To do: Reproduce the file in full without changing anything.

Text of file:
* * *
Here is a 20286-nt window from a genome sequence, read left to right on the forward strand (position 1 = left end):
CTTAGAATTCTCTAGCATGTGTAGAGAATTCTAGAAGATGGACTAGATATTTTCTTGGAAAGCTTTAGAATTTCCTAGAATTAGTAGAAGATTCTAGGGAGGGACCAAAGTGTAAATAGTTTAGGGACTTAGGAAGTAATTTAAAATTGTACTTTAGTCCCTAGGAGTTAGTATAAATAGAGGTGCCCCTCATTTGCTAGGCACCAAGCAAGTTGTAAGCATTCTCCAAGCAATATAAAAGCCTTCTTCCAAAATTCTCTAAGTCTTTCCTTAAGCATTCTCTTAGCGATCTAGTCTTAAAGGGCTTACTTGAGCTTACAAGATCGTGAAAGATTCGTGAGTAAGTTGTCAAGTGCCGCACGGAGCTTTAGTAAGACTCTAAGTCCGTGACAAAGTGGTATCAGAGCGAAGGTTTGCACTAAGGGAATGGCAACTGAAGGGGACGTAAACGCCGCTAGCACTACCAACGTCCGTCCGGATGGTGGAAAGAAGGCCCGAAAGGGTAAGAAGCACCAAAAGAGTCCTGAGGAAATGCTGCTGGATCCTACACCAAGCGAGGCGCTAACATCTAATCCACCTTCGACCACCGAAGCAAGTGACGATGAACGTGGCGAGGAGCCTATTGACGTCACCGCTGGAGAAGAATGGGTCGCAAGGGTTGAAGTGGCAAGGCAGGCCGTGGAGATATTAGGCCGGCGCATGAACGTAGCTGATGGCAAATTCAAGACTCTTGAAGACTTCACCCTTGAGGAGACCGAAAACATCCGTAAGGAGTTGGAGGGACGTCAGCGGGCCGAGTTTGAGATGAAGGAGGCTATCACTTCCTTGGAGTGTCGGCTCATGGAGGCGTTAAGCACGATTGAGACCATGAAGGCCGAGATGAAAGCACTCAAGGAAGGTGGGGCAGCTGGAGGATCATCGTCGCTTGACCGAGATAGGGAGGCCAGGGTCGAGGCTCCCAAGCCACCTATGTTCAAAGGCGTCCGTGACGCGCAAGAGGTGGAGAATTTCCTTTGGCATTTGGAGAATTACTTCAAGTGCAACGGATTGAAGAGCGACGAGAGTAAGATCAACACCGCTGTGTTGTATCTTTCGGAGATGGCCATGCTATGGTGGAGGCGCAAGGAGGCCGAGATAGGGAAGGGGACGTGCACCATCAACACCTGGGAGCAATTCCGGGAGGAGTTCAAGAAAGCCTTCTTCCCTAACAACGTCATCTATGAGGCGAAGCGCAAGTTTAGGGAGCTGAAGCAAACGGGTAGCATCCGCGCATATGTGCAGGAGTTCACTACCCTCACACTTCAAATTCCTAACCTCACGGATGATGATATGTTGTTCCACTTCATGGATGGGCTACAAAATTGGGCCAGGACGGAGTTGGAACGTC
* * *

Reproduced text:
Here is a 20286-nt window from a genome sequence, read left to right on the forward strand (position 1 = left end):
CTTAGAATTCTCTAGCATGTGTAGAGAATTCTAGAAGATGGACTAGATATTTTCTTGGAAAGCTTTAGAATTTCCTAGAATTAGTAGAAGATTCTAGGGAGGGACCAAAGTGTAAATAGTTTAGGGACTTAGGAAGTAATTTAAAATTGTACTTTAGTCCCTAGGAGTTAGTATAAATAGAGGTGCCCCTCATTTGCTAGGCACCAAGCAAGTTGTAAGCATTCTCCAAGCAATATAAAAGCCTTCTTCCAAAATTCTCTAAGTCTTTCCTTAAGCATTCTCTTAGCGATCTAGTCTTAAAGGGCTTACTTGAGCTTACAAGATCGTGAAAGATTCGTGAGTAAGTTGTCAAGTGCCGCACGGAGCTTTAGTAAGACTCTAAGTCCGTGACAAAGTGGTATCAGAGCGAAGGTTTGCACTAAGGGAATGGCAACTGAAGGGGACGTAAACGCCGCTAGCACTACCAACGTCCGTCCGGATGGTGGAAAGAAGGCCCGAAAGGGTAAGAAGCACCAAAAGAGTCCTGAGGAAATGCTGCTGGATCCTACACCAAGCGAGGCGCTAACATCTAATCCACCTTCGACCACCGAAGCAAGTGACGATGAACGTGGCGAGGAGCCTATTGACGTCACCGCTGGAGAAGAATGGGTCGCAAGGGTTGAAGTGGCAAGGCAGGCCGTGGAGATATTAGGCCGGCGCATGAACGTAGCTGATGGCAAATTCAAGACTCTTGAAGACTTCACCCTTGAGGAGACCGAAAACATCCGTAAGGAGTTGGAGGGACGTCAGCGGGCCGAGTTTGAGATGAAGGAGGCTATCACTTCCTTGGAGTGTCGGCTCATGGAGGCGTTAAGCACGATTGAGACCATGAAGGCCGAGATGAAAGCACTCAAGGAAGGTGGGGCAGCTGGAGGATCATCGTCGCTTGACCGAGATAGGGAGGCCAGGGTCGAGGCTCCCAAGCCACCTATGTTCAAAGGCGTCCGTGACGCGCAAGAGGTGGAGAATTTCCTTTGGCATTTGGAGAATTACTTCAAGTGCAACGGATTGAAGAGCGACGAGAGTAAGATCAACACCGCTGTGTTGTATCTTTCGGAGATGGCCATGCTATGGTGGAGGCGCAAGGAGGCCGAGATAGGGAAGGGGACGTGCACCATCAACACCTGGGAGCAATTCCGGGAGGAGTTCAAGAAAGCCTTCTTCCCTAACAACGTCATCTATGAGGCGAAGCGCAAGTTTAGGGAGCTGAAGCAAACGGGTAGCATCCGCGCATATGTGCAGGAGTTCACTACCCTCACACTTCAAATTCCTAACCTCACGGATGATGATATGTTGTTCCACTTCATGGATGGGCTACAAAATTGGGCCAGGACGGAGTTGGAACGTC